The teeth provided tantalising hints of a much bigger animal but they were never accompanied by an actual skull.

Their owner remained an enigma.

Is 27:1 – uses the first of these phrases to describe Leviathan (although in this case the name “Leviathan” may refer to an unnamed historical/political enemy of Israel rather than the original serpent-monster).

Psalm 104 – Leviathan is not described as harmful in any way, but simply as a creature of the ocean, part of God’s creation.

It is possible that the authors of the Job 41:2–26, on the other hand, based the Leviathan on descriptions of Egyptian animal mythology where the crocodile is the enemy of the solar deity Horus (and is subdued either by Horus, or by the Pharaoh). This is in contrast to typical descriptions of the sea monster trope in terms of mythological combat.

Later Jewish Literature

Leviathan the sea-monster, with Behemoth the land-monster and Ziz the air-monster.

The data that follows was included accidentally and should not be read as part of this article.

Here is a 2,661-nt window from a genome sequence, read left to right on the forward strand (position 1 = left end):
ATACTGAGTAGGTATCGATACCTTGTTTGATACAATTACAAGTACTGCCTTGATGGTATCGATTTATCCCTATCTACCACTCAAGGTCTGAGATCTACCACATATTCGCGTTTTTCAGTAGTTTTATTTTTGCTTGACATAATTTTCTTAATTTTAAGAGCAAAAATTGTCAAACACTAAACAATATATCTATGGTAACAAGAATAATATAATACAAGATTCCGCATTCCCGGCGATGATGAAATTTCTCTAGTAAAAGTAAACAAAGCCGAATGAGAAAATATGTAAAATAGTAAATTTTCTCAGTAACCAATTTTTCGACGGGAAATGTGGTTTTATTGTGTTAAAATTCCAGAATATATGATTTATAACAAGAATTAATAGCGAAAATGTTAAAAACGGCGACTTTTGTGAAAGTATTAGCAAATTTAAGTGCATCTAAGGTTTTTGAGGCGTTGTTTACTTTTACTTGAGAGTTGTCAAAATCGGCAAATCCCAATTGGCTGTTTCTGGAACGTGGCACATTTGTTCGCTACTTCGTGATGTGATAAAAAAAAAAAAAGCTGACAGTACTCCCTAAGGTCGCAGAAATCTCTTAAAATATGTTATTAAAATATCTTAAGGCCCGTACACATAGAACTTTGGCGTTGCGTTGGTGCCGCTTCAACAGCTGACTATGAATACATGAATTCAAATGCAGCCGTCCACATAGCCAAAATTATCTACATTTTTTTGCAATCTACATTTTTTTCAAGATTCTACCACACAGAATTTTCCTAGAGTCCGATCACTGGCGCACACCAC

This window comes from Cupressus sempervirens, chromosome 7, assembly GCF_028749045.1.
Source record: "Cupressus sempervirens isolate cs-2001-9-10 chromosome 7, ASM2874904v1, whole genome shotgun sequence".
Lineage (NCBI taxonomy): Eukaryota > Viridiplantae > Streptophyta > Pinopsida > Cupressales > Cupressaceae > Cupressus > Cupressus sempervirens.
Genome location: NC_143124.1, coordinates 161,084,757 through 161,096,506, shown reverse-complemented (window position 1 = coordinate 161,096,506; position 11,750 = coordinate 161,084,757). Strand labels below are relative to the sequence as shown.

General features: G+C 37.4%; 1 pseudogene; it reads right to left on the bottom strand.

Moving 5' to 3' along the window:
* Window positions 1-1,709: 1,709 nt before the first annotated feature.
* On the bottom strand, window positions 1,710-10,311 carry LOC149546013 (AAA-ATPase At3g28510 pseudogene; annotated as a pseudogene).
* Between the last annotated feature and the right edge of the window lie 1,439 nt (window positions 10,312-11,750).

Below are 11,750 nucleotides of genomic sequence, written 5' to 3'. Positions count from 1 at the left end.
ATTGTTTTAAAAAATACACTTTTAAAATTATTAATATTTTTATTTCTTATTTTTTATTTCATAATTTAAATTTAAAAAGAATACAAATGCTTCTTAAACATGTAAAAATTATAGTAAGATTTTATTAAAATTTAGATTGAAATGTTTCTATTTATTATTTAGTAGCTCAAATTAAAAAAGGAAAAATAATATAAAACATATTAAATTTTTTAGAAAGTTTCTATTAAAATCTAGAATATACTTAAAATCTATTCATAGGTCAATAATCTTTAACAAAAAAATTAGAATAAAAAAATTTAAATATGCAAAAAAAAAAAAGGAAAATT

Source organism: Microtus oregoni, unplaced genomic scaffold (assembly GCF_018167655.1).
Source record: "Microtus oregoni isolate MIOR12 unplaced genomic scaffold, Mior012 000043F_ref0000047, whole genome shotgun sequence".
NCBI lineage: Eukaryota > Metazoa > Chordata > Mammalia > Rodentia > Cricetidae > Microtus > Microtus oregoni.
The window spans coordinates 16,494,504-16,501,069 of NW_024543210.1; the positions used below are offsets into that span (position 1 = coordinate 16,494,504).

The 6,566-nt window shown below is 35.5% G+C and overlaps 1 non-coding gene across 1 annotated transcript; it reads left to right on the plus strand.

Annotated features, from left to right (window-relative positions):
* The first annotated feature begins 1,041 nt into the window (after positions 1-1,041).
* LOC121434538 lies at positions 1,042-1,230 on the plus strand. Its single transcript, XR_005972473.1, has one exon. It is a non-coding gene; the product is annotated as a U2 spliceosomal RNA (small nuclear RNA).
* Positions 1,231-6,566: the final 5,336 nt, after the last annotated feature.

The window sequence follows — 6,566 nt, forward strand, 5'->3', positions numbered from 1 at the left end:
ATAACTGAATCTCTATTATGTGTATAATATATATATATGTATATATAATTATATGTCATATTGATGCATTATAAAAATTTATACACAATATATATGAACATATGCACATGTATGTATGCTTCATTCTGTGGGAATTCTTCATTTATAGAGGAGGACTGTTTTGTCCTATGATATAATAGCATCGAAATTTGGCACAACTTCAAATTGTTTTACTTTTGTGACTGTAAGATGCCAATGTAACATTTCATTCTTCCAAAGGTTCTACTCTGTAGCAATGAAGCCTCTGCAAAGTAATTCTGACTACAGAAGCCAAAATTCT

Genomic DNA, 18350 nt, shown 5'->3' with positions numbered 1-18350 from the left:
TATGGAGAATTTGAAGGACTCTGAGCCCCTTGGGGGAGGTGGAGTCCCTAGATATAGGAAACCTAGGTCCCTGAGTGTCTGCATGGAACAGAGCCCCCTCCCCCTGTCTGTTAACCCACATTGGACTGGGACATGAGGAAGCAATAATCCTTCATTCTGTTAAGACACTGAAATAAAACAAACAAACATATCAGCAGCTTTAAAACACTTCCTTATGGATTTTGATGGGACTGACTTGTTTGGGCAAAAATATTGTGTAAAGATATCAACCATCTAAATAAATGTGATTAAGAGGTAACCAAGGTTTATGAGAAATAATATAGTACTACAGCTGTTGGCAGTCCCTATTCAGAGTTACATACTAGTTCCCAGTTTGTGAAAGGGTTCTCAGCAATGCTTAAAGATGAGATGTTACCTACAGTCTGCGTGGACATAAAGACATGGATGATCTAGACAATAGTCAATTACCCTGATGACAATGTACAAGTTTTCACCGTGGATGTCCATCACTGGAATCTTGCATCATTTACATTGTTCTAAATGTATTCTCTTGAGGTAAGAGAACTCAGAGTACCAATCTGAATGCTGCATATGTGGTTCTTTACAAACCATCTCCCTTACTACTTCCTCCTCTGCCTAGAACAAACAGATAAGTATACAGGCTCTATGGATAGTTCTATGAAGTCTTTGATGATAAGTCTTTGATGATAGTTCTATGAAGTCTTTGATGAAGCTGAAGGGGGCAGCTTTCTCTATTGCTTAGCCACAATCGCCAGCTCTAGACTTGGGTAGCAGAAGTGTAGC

And on that day were two monsters parted, a female monster named Leviathan, to dwell in the abysses of the ocean over the fountains of the waters. But the male is named Behemoth, who occupied with his breast a waste wilderness named Duidain (1 Enoch 60:7–8).

Later Jewish sources describe Leviathan as a dragon who lives over the Sources of the Deep and who, along with the male land-monster Behemoth, will be served up to the righteous at the end of time.

When the Jewish midrash (explanations of the Tanakh) were being composed, it was held that God originally produced a male and a female leviathan, but lest in multiplying the species should destroy the world, he slew the female, reserving her flesh for the banquet that will be given to the righteous on the advent of the Messiah.